Home Global Village Rex Tillerson harshly criticizes Russia in order to rally NATO allies

Rex Tillerson harshly criticizes Russia in order to rally NATO allies

Rex Tillerson

M K Bhadrakumar |

The remarks by US Secretary of State Rex Tillerson on Russia, while speaking at the Woodrow Wilson Centre in Washington, DC on Tuesday, must be the harshest ever he made in office. Some excerpts are in order:

  • Russia continues aggressive behavior toward other regional neighbors by interfering in election processes and promoting non-democratic ideals. We, together with our friends in Europe, recognize the active threat of a recently resurgent Russia.
  • We hope Russia will take steps to restore Ukraine’s full sovereignty and territorial integrity… But let me be clear, Minsk-related sanctions will remain in place until Russia reverses the actions that triggered them.
  • Europe and the United States seek a normalized relationship with Russia. However, Russia has shown it seeks to define a new post-Soviet global balance of power, one in which Russia, by virtue of its nuclear arsenal, seeks to impose its will on others by force.
  • Russia has often employed malicious tactics against the U.S. and Europe to drive us apart, weaken our confidence, and undermine the political and economic successes that we have achieved together since the end of the Cold War. Playing politics with energy supplies, launching cyber attacks and disinformation campaigns to undermine free elections, and serially harassing and intimidating diplomats are not the behaviors of a responsible nation. Attacking a neighboring country and threatening others does nothing to improve the lives of Russians or enhance Russia’s standing in the world.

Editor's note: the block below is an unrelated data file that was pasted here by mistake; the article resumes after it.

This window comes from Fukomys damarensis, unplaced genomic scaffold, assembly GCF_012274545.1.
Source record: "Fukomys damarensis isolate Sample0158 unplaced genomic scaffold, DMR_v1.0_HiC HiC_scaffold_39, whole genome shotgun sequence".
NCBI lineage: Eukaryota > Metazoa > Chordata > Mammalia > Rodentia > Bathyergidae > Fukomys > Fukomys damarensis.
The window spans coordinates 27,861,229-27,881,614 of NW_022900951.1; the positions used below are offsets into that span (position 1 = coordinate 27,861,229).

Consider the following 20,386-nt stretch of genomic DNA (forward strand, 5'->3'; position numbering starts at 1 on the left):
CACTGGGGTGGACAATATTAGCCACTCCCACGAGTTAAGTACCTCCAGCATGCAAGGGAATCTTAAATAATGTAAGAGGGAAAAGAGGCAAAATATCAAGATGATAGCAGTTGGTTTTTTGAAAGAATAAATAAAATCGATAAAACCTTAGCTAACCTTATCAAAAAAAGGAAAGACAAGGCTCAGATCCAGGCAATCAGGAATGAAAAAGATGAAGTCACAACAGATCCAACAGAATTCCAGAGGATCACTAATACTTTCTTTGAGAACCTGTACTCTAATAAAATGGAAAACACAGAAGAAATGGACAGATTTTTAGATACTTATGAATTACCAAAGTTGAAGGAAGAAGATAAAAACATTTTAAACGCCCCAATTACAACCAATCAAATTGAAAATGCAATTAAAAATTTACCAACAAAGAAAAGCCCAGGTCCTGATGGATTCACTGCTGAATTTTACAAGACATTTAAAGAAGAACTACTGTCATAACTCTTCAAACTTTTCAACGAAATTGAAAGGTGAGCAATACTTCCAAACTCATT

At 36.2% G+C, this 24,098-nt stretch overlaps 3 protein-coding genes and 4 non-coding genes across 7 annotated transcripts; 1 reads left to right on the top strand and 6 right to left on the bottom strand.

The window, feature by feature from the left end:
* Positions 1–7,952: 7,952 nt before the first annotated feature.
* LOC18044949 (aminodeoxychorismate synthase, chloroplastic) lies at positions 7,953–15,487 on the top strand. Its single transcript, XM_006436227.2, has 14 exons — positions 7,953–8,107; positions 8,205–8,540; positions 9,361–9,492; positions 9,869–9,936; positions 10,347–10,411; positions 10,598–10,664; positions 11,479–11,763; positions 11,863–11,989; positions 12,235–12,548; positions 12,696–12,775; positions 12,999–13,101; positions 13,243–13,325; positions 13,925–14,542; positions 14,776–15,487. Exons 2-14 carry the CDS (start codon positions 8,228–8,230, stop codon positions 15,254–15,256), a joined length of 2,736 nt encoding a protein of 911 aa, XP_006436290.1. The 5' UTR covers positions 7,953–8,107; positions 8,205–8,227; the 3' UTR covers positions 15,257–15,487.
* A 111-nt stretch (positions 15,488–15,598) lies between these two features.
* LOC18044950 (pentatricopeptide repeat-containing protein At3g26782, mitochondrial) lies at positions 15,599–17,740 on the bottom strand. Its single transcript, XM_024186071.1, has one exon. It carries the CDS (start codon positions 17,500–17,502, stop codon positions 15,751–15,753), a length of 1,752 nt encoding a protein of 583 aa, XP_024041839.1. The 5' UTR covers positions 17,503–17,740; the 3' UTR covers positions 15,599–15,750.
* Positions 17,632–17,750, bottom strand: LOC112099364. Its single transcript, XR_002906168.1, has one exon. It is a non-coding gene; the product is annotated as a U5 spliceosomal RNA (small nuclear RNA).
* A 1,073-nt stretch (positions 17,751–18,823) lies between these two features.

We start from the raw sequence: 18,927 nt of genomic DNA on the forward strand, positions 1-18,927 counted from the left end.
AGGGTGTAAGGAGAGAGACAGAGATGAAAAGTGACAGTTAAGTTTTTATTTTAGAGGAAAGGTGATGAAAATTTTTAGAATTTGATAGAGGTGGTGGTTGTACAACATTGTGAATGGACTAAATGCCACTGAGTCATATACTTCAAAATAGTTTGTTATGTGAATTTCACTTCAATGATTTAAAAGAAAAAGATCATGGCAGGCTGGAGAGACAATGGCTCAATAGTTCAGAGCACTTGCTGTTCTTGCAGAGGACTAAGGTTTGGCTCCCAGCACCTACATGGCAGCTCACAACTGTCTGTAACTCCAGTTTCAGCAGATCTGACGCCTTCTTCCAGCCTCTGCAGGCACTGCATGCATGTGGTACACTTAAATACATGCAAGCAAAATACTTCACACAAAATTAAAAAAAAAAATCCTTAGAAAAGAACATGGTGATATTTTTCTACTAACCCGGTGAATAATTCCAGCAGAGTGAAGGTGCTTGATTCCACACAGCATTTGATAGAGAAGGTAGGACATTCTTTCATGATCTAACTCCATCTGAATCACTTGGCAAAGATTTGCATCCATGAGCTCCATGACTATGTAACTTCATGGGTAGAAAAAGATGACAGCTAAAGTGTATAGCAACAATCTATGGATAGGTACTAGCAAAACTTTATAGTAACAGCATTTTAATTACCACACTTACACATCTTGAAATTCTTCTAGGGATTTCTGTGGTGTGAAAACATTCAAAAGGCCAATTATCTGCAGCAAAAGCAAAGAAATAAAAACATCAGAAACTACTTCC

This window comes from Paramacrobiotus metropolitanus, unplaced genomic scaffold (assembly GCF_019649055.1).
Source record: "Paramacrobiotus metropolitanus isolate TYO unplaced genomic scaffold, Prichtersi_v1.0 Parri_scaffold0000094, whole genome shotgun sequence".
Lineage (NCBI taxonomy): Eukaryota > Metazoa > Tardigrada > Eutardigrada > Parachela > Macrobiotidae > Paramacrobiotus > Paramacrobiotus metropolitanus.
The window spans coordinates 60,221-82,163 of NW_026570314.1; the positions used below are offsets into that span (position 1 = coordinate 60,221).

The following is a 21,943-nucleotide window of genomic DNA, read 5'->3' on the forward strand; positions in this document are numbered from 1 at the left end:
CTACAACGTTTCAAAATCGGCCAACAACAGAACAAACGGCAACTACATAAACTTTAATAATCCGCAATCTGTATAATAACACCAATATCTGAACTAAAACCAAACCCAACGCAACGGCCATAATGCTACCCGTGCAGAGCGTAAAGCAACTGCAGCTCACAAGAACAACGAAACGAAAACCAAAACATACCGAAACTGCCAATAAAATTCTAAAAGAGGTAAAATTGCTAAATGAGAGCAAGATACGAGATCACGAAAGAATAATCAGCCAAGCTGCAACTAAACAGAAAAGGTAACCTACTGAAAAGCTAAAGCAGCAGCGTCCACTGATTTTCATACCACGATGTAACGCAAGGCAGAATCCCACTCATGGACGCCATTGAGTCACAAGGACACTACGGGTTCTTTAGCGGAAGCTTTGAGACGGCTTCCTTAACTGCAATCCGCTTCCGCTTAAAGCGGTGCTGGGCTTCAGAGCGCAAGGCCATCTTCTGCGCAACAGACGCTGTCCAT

• I think… perhaps since the end of the Cold War, we lost our way a bit in some of these relationships, maybe a view in particular in Europe that with the end of the Cold War, the imminent threat that everyone faced for that 70-year period was now diminishing, and what we now realize is it didn’t. It didn’t diminish. It’s still defining itself; it’s still searching for its role in the name of Russia.

Interestingly, Tillerson insisted in his speech on Tuesday on “implementing a political solution that leaves no room for the Assad regime or his family in Syria’s government.”

What explains the outburst? A combination of circumstances could explain it. One, in the civil war conditions in Washington, Tillerson finds its expedient to take a hard line on Russia. David Ignatius wrote last week in Washington Post in a biting piece that if Trump has not fired Tillerson yet, that’s because of Tillerson’s “one secret survival weapon” – his alignment with Secretary of Defence James Mattis “through all the palace intrigue.” In Ignatius’ estimation, “Trump may not be a soul mate of his secretary of state, but he’s not going to pick a fight with Mattis.”

Read more: James Mattis warns Pakistan; ‘Do more’ or face consequences

Of course, Pentagon feels humiliated that it lost the war in Syria to Russia. What must be rankling even more is that Trump personally is inclined to still work with President Vladimir Putin to negotiate a Syrian settlement. Whereas, Mattis has spoken about an open-ended US presence in Syria, where Pentagon has set up 13 military bases. Michael Carpenter, former director for Russia at the NSC in the Obama administration, reflected the mood of the Washington establishment in an opinion piece in The Hill today entitled The United States cannot allow Russia to take the lead in Syria(here).